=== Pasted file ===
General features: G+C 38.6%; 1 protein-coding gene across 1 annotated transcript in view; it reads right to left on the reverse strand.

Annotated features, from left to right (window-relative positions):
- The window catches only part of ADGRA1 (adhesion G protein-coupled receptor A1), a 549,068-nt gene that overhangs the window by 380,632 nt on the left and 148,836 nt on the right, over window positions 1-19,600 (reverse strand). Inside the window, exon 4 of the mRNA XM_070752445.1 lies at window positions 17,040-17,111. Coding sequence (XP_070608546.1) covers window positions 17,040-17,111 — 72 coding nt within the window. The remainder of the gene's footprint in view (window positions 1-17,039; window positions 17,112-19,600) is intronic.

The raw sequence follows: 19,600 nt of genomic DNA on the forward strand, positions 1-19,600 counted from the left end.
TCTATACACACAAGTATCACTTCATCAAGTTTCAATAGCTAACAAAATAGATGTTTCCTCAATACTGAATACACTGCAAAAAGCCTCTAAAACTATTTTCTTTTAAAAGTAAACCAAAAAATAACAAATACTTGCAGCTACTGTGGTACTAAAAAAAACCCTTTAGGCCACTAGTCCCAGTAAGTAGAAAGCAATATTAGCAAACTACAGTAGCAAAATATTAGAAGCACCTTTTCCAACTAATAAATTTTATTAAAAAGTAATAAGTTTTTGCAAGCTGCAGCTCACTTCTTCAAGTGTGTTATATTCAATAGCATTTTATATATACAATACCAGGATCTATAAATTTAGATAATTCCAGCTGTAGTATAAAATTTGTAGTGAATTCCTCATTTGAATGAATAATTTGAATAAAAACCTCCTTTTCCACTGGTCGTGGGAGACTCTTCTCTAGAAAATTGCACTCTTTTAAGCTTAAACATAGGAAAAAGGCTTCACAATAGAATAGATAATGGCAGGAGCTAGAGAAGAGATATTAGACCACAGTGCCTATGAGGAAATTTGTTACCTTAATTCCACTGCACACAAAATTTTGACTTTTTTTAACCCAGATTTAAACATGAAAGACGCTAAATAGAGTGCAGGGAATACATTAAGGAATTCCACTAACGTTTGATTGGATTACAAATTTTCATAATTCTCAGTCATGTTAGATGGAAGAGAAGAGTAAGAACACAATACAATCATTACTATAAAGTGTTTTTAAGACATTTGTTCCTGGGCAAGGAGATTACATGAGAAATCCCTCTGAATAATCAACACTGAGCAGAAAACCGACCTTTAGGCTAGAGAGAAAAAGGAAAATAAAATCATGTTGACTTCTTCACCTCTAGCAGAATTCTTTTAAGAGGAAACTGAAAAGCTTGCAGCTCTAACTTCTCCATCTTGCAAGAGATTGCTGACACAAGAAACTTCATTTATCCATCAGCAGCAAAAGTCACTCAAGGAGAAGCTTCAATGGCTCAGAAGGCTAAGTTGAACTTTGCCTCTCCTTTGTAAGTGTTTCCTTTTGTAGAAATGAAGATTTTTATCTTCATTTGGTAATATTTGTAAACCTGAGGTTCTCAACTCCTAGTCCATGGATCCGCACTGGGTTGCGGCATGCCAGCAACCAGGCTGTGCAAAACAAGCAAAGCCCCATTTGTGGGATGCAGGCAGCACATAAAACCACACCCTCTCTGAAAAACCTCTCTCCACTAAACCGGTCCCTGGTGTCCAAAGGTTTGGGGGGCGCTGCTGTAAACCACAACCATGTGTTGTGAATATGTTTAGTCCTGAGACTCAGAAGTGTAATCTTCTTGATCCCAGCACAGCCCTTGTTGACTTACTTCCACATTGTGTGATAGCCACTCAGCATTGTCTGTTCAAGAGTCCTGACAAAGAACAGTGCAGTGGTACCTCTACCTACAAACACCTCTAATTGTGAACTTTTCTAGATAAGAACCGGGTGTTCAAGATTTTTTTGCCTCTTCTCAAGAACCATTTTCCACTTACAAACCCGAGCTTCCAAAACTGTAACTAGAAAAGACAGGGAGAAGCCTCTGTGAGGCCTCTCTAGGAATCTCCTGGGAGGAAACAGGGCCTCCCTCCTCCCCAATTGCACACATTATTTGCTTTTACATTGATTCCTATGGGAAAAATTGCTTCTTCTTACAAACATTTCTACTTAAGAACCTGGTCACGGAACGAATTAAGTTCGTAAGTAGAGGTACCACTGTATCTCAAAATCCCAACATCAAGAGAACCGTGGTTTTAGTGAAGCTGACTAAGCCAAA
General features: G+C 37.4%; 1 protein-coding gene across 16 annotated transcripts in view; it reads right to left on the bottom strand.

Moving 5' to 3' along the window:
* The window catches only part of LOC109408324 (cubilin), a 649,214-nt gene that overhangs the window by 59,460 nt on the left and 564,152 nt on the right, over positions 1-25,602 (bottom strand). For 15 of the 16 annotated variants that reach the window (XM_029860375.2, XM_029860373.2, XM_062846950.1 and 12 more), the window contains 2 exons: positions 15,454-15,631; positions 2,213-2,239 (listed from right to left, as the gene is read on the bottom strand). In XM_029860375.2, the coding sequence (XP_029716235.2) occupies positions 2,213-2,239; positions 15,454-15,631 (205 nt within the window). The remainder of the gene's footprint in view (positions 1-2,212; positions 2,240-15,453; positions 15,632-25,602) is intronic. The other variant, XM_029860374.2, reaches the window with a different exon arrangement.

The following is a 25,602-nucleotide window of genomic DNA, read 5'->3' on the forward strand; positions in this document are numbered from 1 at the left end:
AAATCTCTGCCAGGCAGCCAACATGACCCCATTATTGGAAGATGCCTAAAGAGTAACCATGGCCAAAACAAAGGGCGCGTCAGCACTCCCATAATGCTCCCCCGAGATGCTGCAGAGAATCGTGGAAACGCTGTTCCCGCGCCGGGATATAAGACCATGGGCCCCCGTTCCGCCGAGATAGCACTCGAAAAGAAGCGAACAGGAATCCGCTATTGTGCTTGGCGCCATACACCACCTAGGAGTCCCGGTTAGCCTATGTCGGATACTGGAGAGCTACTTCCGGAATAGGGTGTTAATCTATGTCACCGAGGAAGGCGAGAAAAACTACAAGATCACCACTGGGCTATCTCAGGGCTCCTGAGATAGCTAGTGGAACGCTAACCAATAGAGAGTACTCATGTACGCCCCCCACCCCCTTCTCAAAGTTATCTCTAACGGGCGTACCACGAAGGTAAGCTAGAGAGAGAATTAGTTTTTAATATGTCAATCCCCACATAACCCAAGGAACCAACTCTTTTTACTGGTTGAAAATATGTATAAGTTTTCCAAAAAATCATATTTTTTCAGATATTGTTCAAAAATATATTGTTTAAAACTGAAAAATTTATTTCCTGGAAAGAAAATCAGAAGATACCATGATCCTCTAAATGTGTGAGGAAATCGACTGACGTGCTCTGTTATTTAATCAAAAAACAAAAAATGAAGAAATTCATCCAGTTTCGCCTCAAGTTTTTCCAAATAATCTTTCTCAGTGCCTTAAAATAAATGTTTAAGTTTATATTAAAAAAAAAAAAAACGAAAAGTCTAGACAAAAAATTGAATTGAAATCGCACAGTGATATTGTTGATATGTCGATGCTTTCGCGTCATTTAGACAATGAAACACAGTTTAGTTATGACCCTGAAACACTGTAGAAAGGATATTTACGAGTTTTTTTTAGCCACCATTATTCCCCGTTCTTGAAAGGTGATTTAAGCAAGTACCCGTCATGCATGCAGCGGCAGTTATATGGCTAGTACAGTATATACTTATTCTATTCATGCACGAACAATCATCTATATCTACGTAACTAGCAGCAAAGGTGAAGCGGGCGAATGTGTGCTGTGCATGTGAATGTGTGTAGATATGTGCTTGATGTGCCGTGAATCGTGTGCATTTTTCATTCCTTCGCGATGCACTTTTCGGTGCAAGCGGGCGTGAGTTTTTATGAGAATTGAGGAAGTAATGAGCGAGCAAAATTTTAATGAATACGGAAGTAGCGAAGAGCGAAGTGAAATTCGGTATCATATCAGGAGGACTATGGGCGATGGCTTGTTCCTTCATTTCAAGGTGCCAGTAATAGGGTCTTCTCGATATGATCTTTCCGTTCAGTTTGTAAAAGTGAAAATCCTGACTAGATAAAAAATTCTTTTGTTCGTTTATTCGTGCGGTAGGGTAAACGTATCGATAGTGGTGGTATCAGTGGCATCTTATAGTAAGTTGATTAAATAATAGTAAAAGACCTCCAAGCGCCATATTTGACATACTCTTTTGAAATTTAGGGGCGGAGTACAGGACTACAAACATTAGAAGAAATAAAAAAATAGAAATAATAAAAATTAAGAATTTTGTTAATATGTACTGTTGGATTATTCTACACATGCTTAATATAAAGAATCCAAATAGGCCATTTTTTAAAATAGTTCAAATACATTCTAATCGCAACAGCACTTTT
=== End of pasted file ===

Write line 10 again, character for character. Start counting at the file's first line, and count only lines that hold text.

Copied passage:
AAATCTCTGCCAGGCAGCCAACATGACCCCATTATTGGAAGATGCCTAAAGAGTAACCATGGCCAAAACAAAGGGCGCGTCAGCACTCCCATAATGCTCCCCCGAGATGCTGCAGAGAATCGTGGAAACGCTGTTCCCGCGCCGGGATATAAGACCATGGGCCCCCGTTCCGCCGAGATAGCACTCGAAAAGAAGCGAACAGGAATCCGCTATTGTGCTTGGCGCCATACACCACCTAGGAGTCCCGGTTAGCCTATGTCGGATACTGGAGAGCTACTTCCGGAATAGGGTGTTAATCTATGTCACCGAGGAAGGCGAGAAAAACTACAAGATCACCACTGGGCTATCTCAGGGCTCCTGAGATAGCTAGTGGAACGCTAACCAATAGAGAGTACTCATGTACGCCCCCCACCCCCTTCTCAAAGTTATCTCTAACGGGCGTACCACGAAGGTAAGCTAGAGAGAGAATTAGTTTTTAATATGTCAATCCCCACATAACCCAAGGAACCAACTCTTTTTACTGGTTGAAAATATGTATAAGTTTTCCAAAAAATCATATTTTTTCAGATATTGTTCAAAAATATATTGTTTAAAACTGAAAAATTTATTTCCTGGAAAGAAAATCAGAAGATACCATGATCCTCTAAATGTGTGAGGAAATCGACTGACGTGCTCTGTTATTTAATCAAAAAACAAAAAATGAAGAAATTCATCCAGTTTCGCCTCAAGTTTTTCCAAATAATCTTTCTCAGTGCCTTAAAATAAATGTTTAAGTTTATATTAAAAAAAAAAAAAACGAAAAGTCTAGACAAAAAATTGAATTGAAATCGCACAGTGATATTGTTGATATGTCGATGCTTTCGCGTCATTTAGACAATGAAACACAGTTTAGTTATGACCCTGAAACACTGTAGAAAGGATATTTACGAGTTTTTTTTAGCCACCATTATTCCCCGTTCTTGAAAGGTGATTTAAGCAAGTACCCGTCATGCATGCAGCGGCAGTTATATGGCTAGTACAGTATATACTTATTCTATTCATGCACGAACAATCATCTATATCTACGTAACTAGCAGCAAAGGTGAAGCGGGCGAATGTGTGCTGTGCATGTGAATGTGTGTAGATATGTGCTTGATGTGCCGTGAATCGTGTGCATTTTTCATTCCTTCGCGATGCACTTTTCGGTGCAAGCGGGCGTGAGTTTTTATGAGAATTGAGGAAGTAATGAGCGAGCAAAATTTTAATGAATACGGAAGTAGCGAAGAGCGAAGTGAAATTCGGTATCATATCAGGAGGACTATGGGCGATGGCTTGTTCCTTCATTTCAAGGTGCCAGTAATAGGGTCTTCTCGATATGATCTTTCCGTTCAGTTTGTAAAAGTGAAAATCCTGACTAGATAAAAAATTCTTTTGTTCGTTTATTCGTGCGGTAGGGTAAACGTATCGATAGTGGTGGTATCAGTGGCATCTTATAGTAAGTTGATTAAATAATAGTAAAAGACCTCCAAGCGCCATATTTGACATACTCTTTTGAAATTTAGGGGCGGAGTACAGGACTACAAACATTAGAAGAAATAAAAAAATAGAAATAATAAAAATTAAGAATTTTGTTAATATGTACTGTTGGATTATTCTACACATGCTTAATATAAAGAATCCAAATAGGCCATTTTTTAAAATAGTTCAAATACATTCTAATCGCAACAGCACTTTT